The average business analyst earns nearly $65,500 per year, according to Payscale. Glassdoor reports that that figure jumps to $85,000 for business analysts with MBAs.
Positions you can earn with an MS or MBA in business analytics include:
Salaries for each of these roles can reach well above $100,000 per year, especially for senior professionals. With bonuses, stock options, and other perks, overall compensation can go far higher.
The United States Bureau of Labor Statistics defines management analyst as a professional who "recommend ways to improve an organization's efficiency." The definition encompasses multiple roles, including positions for staffed employees and consultants. In 2020, these professionals earned a median income of $87,660.
Top professionals can earn far more. Salary.com lists the salary range for business analytics managers who hold an MBA as between roughly $129,000 and $137,000 per year.
What you earn in analytics depends on where you work. According to the BLS, the top industries for management analysts, plus the percentage of the workforce they hire, are:
The top-paying industries, and their median annual wages, are:
Consultants are often self-employed and work across multiple industries.
The top paying states, and their average annual wage are:
The list of top-paying cities includes some you'd expect and some you may never have heard of:
The decision to earn an analytics MBA ultimately depends on your career goals. MBA programs in analytics teach a combination of business management and technical analytics skills. In their first year, students typically complete traditional MBA coursework like:
Students usually specialize in their second year. Though programs may differ, this typically includes coursework in:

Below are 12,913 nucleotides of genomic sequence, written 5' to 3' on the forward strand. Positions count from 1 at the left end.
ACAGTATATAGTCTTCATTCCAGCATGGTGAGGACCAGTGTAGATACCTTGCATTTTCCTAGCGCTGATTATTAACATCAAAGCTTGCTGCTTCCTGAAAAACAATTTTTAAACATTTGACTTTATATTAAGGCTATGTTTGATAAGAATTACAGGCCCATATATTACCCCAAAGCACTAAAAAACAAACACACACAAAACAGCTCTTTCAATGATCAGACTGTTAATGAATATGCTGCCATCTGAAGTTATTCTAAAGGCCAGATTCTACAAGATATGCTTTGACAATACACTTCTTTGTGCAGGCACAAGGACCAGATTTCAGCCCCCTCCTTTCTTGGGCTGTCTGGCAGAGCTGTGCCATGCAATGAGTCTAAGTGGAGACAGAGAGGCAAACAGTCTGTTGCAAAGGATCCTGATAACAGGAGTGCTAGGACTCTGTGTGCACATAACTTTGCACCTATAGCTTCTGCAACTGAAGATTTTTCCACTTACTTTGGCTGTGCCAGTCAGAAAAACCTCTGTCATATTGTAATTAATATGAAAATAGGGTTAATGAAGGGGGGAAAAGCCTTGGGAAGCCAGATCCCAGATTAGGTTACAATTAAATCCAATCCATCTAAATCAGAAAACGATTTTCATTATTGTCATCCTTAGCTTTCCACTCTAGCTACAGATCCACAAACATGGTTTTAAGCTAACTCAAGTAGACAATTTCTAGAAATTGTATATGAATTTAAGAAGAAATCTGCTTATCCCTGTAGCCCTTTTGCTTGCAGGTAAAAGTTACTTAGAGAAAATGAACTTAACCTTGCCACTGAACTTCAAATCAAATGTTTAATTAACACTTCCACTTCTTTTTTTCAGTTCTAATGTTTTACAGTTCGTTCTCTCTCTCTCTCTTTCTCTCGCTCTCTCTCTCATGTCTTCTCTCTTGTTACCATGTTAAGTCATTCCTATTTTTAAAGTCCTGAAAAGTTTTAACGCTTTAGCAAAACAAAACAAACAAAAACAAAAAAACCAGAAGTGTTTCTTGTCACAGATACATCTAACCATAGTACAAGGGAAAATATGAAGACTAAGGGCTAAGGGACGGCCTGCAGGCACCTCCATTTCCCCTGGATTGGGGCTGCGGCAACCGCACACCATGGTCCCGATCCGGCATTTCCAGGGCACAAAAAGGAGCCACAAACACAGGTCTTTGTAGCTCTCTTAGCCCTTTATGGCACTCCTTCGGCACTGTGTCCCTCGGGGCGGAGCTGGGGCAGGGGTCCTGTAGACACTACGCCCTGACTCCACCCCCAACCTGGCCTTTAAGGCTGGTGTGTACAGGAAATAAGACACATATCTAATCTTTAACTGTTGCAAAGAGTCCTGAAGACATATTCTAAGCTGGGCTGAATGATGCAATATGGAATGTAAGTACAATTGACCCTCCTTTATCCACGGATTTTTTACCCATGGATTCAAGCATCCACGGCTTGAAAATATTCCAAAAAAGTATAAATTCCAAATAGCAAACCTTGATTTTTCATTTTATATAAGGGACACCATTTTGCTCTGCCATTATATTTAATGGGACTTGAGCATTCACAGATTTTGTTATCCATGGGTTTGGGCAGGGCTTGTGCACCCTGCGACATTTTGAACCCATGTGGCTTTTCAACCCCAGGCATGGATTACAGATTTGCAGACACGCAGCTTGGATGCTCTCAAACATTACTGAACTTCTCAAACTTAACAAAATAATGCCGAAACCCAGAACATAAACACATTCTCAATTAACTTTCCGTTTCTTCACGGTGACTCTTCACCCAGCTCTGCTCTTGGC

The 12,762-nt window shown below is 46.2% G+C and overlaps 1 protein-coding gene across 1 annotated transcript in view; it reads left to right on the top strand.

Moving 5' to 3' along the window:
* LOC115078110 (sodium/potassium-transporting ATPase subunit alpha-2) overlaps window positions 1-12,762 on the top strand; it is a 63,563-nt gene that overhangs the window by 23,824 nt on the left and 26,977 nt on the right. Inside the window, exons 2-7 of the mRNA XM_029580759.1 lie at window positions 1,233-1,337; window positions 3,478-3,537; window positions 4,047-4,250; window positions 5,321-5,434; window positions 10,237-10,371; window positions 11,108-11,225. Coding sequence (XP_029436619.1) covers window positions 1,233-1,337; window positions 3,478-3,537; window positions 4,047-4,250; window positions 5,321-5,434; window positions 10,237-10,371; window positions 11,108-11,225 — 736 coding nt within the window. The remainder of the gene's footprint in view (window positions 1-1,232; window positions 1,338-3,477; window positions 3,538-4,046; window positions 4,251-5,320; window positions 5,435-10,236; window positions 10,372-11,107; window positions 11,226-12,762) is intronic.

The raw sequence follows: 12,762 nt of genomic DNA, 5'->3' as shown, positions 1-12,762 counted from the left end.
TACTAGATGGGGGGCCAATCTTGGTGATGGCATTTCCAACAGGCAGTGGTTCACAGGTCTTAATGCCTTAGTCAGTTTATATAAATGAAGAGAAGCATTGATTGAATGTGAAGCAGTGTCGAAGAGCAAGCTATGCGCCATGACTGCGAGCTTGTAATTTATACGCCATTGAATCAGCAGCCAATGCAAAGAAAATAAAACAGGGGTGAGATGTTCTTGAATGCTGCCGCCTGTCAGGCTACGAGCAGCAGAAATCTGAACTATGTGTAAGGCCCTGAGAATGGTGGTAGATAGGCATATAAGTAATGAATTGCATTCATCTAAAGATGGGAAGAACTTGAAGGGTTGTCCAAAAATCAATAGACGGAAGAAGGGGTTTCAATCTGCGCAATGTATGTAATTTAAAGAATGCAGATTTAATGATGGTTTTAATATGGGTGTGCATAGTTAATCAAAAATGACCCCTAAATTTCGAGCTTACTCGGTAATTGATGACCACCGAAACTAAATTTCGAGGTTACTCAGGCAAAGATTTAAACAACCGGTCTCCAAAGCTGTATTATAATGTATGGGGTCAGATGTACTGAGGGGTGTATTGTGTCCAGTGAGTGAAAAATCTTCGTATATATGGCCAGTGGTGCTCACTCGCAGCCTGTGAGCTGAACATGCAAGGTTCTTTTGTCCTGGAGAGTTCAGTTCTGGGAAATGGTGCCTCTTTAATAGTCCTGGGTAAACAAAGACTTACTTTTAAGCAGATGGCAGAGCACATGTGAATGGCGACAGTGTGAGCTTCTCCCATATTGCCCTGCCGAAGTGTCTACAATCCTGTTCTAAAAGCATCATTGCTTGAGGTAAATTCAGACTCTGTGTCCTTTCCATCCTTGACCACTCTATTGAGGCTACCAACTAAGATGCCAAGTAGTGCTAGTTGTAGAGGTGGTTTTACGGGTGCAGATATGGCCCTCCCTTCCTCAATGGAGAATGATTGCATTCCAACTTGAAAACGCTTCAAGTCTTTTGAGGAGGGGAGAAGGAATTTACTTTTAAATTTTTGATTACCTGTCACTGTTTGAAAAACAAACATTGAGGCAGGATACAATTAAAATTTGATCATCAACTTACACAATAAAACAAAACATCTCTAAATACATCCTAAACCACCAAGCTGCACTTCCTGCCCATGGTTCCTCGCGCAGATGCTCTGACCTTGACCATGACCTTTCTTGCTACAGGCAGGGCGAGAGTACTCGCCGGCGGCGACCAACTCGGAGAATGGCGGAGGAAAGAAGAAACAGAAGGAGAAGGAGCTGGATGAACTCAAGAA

Students in the Stevens Institute of Technology Analytics MBA program complete coursework with the following titles:
So, how does this differ from other analytics master's programs? An analytics MBA prepares you for management roles. You'll be more likely to study how to create solutions with algorithms, machine learning, and artificial intelligence in a Master of Science (MS) in Data Analytics or Data Science program, rather than managing the technology. Pursuing an MS graduate degree with a data analysis background is more likely to help you build advanced technical skills that lead to career opportunities like data scientist, though it can also lead to management positions.
There are reasons to choose an MS over an MBA; maybe you'd rather manage technology than people. Still, if you're looking to earn more, it's tough to compete with an MBA. You'll qualify for many of the top-paying, highest-responsibility positions. Nearly a third of the top 100 CEOs have an MBA, according to Poets and Quants. Also, if you're looking to enter management and have a greater impact on the long-term direction of a company, the MBA is likely the better choice. That's why the MBA is still a go-to degree for those who want to advance their careers to the highest level.